The Thorium Stratagem resulted from my love of the espionage genre. I enjoyed many hours of reading pleasure beginning with Robert Ludlam, John LeCarre, and Frederick Forsyth. Current fiction authors that I follow are David Baldacci, Steven Berry, and Nelson DeMille.
What prompted my writing a book now? I had just finished authoring a play about Germany in World War II that won an award, so I was encouraged to try something else. While not a fan of Communism, I liked Russia — its people and culture — and the possibilities of intrigue between the CIA and the KGB.
Recent novels covering the deadly conflict in the Middle East with jihad and retribution left me cold. I was tired of the killing and of super-agents and super assassins. My anger at America’s involvement in Iraq and Afghanistan distanced me from this area. So I wanted to write a tale without the killing and with enemies somehow working together.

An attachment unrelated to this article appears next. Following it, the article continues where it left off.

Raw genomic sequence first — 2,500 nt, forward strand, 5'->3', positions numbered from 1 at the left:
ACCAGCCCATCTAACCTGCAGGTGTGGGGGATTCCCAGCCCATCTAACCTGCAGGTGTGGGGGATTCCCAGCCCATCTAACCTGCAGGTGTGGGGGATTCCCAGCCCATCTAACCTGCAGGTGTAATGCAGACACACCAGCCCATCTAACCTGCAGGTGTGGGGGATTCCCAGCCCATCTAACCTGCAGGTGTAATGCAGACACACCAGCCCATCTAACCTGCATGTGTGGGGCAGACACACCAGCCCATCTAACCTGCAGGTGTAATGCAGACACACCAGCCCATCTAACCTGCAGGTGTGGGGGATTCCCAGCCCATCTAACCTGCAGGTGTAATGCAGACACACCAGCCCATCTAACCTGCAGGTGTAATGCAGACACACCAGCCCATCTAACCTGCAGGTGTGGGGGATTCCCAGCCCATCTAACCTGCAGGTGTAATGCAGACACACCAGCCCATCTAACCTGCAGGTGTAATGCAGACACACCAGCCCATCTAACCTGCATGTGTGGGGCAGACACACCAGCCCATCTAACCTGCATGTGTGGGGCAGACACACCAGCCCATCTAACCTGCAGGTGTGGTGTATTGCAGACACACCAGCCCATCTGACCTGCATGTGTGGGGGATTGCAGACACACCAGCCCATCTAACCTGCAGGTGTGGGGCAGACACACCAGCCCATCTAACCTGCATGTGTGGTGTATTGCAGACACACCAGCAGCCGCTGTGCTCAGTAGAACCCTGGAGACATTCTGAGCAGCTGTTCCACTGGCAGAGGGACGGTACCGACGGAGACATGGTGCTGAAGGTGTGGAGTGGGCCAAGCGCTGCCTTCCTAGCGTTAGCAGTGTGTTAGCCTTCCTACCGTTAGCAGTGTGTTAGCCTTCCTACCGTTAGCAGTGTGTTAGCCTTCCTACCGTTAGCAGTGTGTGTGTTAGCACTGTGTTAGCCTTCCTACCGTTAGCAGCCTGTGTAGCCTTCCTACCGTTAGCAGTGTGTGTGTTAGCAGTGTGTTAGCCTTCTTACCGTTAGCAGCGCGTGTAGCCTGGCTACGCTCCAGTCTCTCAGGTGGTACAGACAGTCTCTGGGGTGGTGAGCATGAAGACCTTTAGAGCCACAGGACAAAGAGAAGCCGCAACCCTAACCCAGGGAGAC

Once I combined my peace preference with my desire for an entente with Russia, I started the novel. I needed some revolutionary innovation to act as a ploy to start plot. Our son who returned to college and majored in Chemical Engineering suggested thorium which was the perfect ruse for my storyline.
While I had an outline of the story in my head, putting it to paper with appropriate suspense, coherent writing, and character development required patience and perseverance. It didn’t write itself. After many drafts, editing, rewriting, and feedback from two experts, it finally emerged.